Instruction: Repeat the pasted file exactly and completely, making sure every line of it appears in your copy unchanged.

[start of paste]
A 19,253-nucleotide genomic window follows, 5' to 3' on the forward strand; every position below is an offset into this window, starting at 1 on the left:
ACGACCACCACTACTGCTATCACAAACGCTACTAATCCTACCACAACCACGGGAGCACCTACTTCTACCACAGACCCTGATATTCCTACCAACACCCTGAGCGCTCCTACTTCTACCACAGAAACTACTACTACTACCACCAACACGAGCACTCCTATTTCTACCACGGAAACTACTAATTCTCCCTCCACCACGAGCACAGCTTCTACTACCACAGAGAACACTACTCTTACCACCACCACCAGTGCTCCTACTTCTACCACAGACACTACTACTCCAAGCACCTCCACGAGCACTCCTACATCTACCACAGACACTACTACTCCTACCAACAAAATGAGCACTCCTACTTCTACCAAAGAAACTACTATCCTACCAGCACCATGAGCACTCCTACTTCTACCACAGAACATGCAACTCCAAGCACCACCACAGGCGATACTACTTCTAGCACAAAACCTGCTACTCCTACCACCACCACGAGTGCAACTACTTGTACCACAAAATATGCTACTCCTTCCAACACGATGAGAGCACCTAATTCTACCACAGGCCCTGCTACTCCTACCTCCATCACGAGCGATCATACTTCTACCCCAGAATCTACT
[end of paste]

A 19,253-nucleotide genomic window follows, 5' to 3' on the forward strand; every position below is an offset into this window, starting at 1 on the left:
ACGACCACCACTACTGCTATCACAAACGCTACTAATCCTACCACAACCACGGGAGCACCTACTTCTACCACAGACCCTGATATTCCTACCAACACCCTGAGCGCTCCTACTTCTACCACAGAAACTACTACTACTACCACCAACACGAGCACTCCTATTTCTACCACGGAAACTACTAATTCTCCCTCCACCACGAGCACAGCTTCTACTACCACAGAGAACACTACTCTTACCACCACCACCAGTGCTCCTACTTCTACCACAGACACTACTACTCCAAGCACCTCCACGAGCACTCCTACATCTACCACAGACACTACTACTCCTACCAACAAAATGAGCACTCCTACTTCTACCAAAGAAACTACTATCCTACCAGCACCATGAGCACTCCTACTTCTACCACAGAACATGCAACTCCAAGCACCACCACAGGCGATACTACTTCTAGCACAAAACCTGCTACTCCTACCACCACCACGAGTGCAACTACTTGTACCACAAAATATGCTACTCCTTCCAACACGATGAGAGCACCTAATTCTACCACAGGCCCTGCTACTCCTACCTCCATCACGAGCGATCATACTTCTACCCCAGAATCTACT